MATERIALS AND METHODS
Tumour tissue and cell culture
Patient tumour tissue was collected following informed consent and with human ethics approval from the QIMR Berghofer Medical Research Institute and Royal Brisbane and Women’s Hospital human research ethics committees. All human studies have been performed in accordance with the ethical standards laid down in the 2013 version of the 1964 Declaration of Helsinki. Tumour tissue was examined by a neuropathologist to determine tumour type and grade. Patient-derived cell lines [30–32, 73–76] were established as reported previously . These were cultured as adherent monolayers in matrigel (BD Biosciences)-coated vessels using RHB-A stem cell culture medium (StemCells Inc) supplemented with 20 ng/ml EGF (Gibco) and 10 ng/ml FGFb (Gibco) or as tumourspheres using StemPro NSC SFM (Invitrogen). U87 and U251 cells (obtained from The University of Queensland and authenticated by PCR-based short tandem repeat profiling by the QIMR-B DNA Sequencing and Genotyping facility within the past 12 months) were maintained in RPMI160 medium (Gibco) supplemented with 10% foetal bovine serum (Gibco), 2 mM L-glutamine, 25 mM HEPES, 25 mM sodium bicarbonate, 100 U/ml penicillin and 100 μg/ml streptomycin. Cells were cultured in 5% CO2 / 95% humidified air at 37°C. GBM subtyping was performed as described .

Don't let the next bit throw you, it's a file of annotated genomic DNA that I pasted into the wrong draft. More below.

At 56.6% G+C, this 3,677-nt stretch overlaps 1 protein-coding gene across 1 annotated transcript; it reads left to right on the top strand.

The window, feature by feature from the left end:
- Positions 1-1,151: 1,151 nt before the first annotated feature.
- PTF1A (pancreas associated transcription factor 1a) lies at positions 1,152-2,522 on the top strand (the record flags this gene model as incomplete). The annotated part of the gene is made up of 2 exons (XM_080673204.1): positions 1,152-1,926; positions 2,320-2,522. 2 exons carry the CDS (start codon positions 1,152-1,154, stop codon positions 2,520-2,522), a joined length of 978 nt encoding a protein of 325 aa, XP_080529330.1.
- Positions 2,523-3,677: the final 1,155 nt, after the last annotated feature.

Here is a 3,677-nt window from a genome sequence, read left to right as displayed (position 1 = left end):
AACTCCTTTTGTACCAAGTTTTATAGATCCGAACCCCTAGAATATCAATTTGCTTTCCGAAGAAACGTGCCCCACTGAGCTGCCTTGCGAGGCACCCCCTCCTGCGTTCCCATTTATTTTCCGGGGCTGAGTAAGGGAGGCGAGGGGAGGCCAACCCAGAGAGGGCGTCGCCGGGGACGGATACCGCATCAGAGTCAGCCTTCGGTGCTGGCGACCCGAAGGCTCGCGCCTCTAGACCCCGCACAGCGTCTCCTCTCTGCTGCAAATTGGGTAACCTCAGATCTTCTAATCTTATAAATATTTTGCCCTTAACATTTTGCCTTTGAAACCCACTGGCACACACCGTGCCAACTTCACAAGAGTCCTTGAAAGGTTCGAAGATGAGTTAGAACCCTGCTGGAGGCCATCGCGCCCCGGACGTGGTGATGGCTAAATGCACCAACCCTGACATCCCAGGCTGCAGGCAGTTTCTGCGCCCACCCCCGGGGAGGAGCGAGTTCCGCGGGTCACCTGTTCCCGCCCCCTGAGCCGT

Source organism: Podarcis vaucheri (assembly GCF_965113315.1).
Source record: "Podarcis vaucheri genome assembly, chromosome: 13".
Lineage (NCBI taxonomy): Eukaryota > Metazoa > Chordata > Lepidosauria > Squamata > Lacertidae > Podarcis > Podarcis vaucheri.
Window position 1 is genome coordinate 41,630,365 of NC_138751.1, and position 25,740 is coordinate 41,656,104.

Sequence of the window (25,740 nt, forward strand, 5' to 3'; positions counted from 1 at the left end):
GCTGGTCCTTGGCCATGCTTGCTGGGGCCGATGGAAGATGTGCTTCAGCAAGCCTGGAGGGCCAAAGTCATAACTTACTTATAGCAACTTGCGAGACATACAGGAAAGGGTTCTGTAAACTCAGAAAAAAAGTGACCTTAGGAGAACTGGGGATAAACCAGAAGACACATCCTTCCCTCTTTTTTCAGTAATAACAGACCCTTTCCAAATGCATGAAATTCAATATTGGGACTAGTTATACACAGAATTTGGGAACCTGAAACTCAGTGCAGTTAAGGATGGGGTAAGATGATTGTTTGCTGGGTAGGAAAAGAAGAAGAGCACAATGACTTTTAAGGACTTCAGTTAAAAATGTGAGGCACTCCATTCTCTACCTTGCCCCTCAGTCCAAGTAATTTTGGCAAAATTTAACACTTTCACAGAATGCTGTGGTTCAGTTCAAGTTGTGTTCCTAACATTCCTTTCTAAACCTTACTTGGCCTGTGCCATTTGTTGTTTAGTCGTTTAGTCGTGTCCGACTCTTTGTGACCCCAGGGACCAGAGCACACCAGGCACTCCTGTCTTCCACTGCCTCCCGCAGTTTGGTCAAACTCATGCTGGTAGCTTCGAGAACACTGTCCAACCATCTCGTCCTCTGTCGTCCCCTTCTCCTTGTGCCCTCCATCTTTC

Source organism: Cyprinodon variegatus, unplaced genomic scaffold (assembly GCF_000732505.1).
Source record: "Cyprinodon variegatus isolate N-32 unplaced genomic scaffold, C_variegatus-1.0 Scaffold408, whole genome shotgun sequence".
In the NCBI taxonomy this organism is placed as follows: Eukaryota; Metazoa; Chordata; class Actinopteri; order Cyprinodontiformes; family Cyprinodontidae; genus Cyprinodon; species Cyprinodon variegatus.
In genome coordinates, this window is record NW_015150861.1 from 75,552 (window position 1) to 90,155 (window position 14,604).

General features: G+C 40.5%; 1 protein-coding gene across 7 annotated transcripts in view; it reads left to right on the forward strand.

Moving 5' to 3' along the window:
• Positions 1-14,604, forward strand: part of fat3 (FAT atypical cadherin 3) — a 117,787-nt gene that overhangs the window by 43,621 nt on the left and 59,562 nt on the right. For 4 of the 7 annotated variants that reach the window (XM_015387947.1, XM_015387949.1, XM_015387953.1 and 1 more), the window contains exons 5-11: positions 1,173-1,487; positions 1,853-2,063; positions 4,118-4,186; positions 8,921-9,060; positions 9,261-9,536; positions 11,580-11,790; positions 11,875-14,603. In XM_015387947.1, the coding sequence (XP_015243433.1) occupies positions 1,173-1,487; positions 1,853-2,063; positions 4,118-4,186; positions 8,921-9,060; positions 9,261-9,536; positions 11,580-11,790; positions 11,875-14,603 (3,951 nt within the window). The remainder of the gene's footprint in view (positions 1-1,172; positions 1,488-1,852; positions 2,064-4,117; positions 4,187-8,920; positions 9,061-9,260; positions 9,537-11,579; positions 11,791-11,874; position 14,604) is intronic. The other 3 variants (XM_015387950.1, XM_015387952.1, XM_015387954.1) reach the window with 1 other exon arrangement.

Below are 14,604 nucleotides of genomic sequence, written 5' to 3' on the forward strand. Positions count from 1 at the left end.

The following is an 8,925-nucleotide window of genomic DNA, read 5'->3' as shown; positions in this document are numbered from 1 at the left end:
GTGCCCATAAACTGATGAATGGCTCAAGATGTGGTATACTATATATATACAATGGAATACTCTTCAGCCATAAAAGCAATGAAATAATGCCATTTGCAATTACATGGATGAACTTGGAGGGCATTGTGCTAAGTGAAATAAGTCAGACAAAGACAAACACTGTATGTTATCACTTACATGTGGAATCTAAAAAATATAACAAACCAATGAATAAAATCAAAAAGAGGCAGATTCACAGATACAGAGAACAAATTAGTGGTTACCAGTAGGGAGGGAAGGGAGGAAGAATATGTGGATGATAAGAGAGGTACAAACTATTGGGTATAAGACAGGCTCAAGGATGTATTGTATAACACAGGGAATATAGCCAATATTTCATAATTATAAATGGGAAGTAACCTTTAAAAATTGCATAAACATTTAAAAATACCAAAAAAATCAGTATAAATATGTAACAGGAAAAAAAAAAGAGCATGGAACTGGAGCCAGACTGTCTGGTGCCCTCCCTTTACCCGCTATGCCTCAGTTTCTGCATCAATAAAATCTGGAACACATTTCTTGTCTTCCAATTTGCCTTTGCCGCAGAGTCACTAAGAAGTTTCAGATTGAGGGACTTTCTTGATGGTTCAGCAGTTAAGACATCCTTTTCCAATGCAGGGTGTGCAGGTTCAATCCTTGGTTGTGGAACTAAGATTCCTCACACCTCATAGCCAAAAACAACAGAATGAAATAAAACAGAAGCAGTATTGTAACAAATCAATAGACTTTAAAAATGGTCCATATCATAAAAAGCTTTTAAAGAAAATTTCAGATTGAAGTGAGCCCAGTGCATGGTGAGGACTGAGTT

N-terminal, HA-tagged Nfib was cloned into the expression vector pCAGIG (in which GFP is translated from the same mRNA as Nfib) and the lentiviral expression vector pF ubc MCS IRES mCherry hygro, a derivative of pF GVP hygro. U87 and U251 cells were transfected with pCAGIG HA-Nfib or empty vector and selected for stable expression of NFIB by three rounds of FACS for GFP. Patient-derived GBM cell lines were transduced with lentivirus produced from HEK293FT cells transfected with pF ubc HA-Nfib IRES mCherry hygro (or empty vector), pVSV-G and psPAX2, and selected by hygromycin resistance. Lentiviral transduction was performed by adding 1 ml of unconcentrated lentivirus to adherent cells in 4 ml of medium in a 6-well tissue culture plate with a final concentration of polybrene of 1 μg/ml followed by centrifugation at room temperature for 45 minutes at 440 g.
RNA, cDNA and qPCR